Create Capsule Travel Wardrobes for both mom & babe. If the term “capsule wardrobe” is new to you, google it and you’ll literally get the picture.
The concepts are:
- quality over quantity
- a cohesive color-scheme that allows for endless mix and matching options with adaptable basics (no one-hit-wardrobe-wonders allowed)
- travel-friendly fabrics like Tencel (this stuff is wash-friendly, wrinkle-free, supposedly a sustainable fabric and all-around-amazing)
- bringing in the color & character with accessories (scarfs, jewelry, etc)
- versatility: shirts/dresses that can be dressed up or down, pieces that offer a thousand layering combinations, t-shirts that can wear as pajamas, etc.
- a plan that involves washing items or all your clothing on occasion
- a strategy (imagine that!) other than toss everything in your bag till it’s full
The end result (for me on this trip) was two tiny stacks of clothing (one for momma and one for babe) that packed down to nothing. There was actually swimming room in my duffle. The hardest part of this strategy is resisting the (oddly insane) urge to fill up that emptiness. But that space came in so handy when I wanted to fit both my shoulder bag and baby bag in there. And imagine my surprise and delight when I didn’t have to buy any additional bag for souvenirs! Capsule travel wardrobe = game changer.
Keep calm. Have fun. Not like constant fun. But moments of fun. Okay. Here’s a good place for the disclaimer that despite all the sweet, smiley pictures of happy/sleeping baby, this trip was far from floating on clouds of baby powder.
The pictures I didn’t take:
- Me scrubbing out a diaper blow-out out of the baby carrier in the airport restroom.
- The bags under my eyes the night the baby woke up every single hour and I was feeling enormous angst about keeping hosts up all night.
- My panic attack on my last flight (after missing my connection) where I was seated in a middle seat and I didn’t move an inch for 6-hours in fear of waking an exhausted-prone-to-crying baby.
- My emotional breakdown upon return, collapsing from travel exhaust yet having to pick up full-time work and full-time motherhood without pause.
- My toddler (at home) tantrums for attention after his mother was absent for 2-weeks. My fried-husband needing a break and, rather, receiving a wife with her energy tank on empty.
But here’s the deal. I keep trying to recall, for example, how I dealt with the jet-lag for the baby – and while that subject feels so foggy I can’t even offer a tip on the topic –it is moments like THIS that puncture my memory in clarity and flavor the trip in its entirety…
Okay. For those specifics-seekers out there. Here’s my visual and affiliated/linked packing list:
- BABYBJORN Carrier
- Pacifiers & Pacifier Clip
(b/c you do NOT want to lose those).
- Baby Bunting Suit
- Purse or Shoulder Bag that doubles as Baby Bag
- The Sun Magazine (advertisement-free literary magazine that I LOVE more than anything that comes in the mail. Short stories, interviews, poetry and photography that will melt your heart and making you feel human again. And in perfect motherhood-sized reading snippets.)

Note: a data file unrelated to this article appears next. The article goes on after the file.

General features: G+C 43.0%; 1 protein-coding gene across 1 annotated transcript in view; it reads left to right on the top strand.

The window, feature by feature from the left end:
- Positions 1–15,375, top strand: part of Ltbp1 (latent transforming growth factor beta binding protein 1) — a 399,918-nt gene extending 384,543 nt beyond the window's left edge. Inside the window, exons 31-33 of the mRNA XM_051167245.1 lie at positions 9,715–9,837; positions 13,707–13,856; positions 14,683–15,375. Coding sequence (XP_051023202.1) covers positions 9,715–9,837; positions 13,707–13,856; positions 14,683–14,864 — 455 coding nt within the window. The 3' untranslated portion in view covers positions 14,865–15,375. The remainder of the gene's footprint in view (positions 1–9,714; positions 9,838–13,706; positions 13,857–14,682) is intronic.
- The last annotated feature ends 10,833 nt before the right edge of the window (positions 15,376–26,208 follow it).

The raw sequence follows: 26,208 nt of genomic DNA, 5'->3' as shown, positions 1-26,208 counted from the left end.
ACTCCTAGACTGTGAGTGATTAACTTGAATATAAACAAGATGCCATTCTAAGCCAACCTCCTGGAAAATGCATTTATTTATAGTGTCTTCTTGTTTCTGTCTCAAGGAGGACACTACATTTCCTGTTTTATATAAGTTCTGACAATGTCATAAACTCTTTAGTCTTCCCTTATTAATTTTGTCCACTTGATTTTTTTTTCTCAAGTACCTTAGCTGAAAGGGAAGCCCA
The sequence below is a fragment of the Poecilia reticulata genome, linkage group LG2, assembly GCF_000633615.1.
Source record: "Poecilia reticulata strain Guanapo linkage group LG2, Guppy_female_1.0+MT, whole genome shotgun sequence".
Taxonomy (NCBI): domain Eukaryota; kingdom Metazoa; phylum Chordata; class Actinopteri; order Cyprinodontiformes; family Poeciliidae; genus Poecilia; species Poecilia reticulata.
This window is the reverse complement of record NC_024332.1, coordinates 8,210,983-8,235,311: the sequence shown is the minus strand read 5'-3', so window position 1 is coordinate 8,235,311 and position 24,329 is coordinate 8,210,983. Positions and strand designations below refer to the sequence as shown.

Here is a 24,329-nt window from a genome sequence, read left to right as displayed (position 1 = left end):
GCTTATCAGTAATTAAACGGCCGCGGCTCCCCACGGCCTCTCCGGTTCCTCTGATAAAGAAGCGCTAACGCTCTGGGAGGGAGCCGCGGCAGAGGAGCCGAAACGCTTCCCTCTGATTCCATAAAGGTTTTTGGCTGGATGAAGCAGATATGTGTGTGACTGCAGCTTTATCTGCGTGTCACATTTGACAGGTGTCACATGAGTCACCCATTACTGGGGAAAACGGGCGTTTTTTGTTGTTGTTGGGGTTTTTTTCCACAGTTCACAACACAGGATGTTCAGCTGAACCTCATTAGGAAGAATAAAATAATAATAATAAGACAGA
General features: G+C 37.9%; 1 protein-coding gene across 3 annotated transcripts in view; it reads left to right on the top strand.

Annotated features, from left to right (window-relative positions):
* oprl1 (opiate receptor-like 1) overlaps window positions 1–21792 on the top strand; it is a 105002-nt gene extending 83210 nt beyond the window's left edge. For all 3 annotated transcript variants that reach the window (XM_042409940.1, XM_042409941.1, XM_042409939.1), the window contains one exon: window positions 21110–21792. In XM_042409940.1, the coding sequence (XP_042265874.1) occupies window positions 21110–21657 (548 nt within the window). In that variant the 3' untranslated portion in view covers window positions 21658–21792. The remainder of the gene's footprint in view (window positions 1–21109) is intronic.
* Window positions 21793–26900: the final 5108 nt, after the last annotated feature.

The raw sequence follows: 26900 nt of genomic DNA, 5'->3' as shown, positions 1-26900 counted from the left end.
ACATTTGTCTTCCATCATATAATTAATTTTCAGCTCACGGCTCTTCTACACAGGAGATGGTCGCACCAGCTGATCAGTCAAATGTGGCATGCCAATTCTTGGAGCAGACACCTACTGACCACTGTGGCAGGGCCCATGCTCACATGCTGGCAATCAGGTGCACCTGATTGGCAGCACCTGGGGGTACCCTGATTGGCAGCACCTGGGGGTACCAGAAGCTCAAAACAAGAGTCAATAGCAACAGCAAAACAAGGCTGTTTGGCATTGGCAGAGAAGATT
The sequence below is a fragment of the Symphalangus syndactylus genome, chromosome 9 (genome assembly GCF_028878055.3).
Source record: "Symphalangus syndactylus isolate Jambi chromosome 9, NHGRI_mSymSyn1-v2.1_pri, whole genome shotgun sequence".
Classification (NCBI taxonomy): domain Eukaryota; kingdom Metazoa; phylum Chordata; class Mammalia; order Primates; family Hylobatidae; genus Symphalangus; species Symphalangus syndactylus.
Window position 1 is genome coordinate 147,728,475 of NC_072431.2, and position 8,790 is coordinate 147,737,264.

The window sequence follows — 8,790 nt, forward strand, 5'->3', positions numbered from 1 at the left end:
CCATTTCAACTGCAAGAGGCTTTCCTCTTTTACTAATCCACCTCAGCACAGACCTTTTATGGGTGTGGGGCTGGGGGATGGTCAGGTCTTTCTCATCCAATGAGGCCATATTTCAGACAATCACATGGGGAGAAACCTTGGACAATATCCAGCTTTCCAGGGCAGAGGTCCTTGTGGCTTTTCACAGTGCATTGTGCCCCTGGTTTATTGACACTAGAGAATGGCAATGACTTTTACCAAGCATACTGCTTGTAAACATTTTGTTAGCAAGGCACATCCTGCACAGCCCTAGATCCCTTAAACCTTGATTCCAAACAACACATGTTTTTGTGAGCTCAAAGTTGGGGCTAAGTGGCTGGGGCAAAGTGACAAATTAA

- Electronics/Phone charger(s)
- Lululemon Vinyasa Scarf that doubles as baby blanket
- Passports & Appropriate Travel Visas
- Lavender Essential Oil (to calm baby and give her a sense of stability in all the movement)
- Lightweight Muslin Swaddle Blankets for accidents, spills, and all the other whoops-stuff.
- Patagonia Better Sweater Jacket (soft enough to double as a baby blanket)
- Ear buds
- Sunnies & Lip Gloss
- Manual Breast Pump. I bring and use only for emergencies (if I need to give the baby a bottle rather than the breast for some reason)
- Vitamins (in travel case)
- Baby Monitor (never used on this trip, but has come in handy on many travels)
- Momma’s travel capsule clothing
- Stainless Steel Water Bottle (with no plastic parts)
- All-weather boots that can pull off Paris as well
- My favorite (Le Mystere) Nursing Bra. 2nd child means there’s a lot of public nursing action. For some reason I believe that a pretty bras neutralizes the spill on my shirt.
- Another versatile (soft and wash-friendly) scarf that doubles as a baby blanket
- Bibs – in effort to save baby’s limited wardrobe
- Travel Plug Adapter Kit
- Baby Nail Scissors
- Not pictured. But THIS Panasonic (DMC-GM1KD) Mirrorless Digital Camera is the perfect travel-sized mirrorless (similar to DSLR) camera. (I’ll give it a proper test drive in Brazil next month)
- Emergency baby meds/NSAIDS
- Snacks (like teething wafers) that involve lots of chewing
and buy momma an extra few minutes of quiet time
- Baby Boots (the only that I can get to stay on my kids. Expensive. But cost-per-wear is low.)
- Baby Tights. So much easier than pants & socks!
- Baby capsule travel wardrobe.
- Versatile baby toy (like this Lamaze Moose) that clips onto car seat handle (and won’t get lost)
- Blow-out outfit (for the carry-on). Don’t ever leave home without one.
- Diapers (by The Honest Company). *I also had my host in France pick up some diapers locally, as they would have taken up too much room in my bag otherwise. So I packed only the diapers that I needed for transit.
- Wipes (by The Honest Company). Handy for all kinds of messes and stain removal.
- ultralight Patagonia bag (it packs down to nothing!)
- A bag of baby formula for emergencies (a godsend when I got trapped in the 3-hour immigration line in DC)
- Silicone Baby Bottle (by The Honest Company)
- Baby jammies and muslin swaddle blankets
How to hatch an inspiration.
Sit on it, but notice it flaring up every time you go for a walk in the woods.
Note that you hike faster and arrive sooner.
Try to write it down, but find you letters dyslexic in their excitement.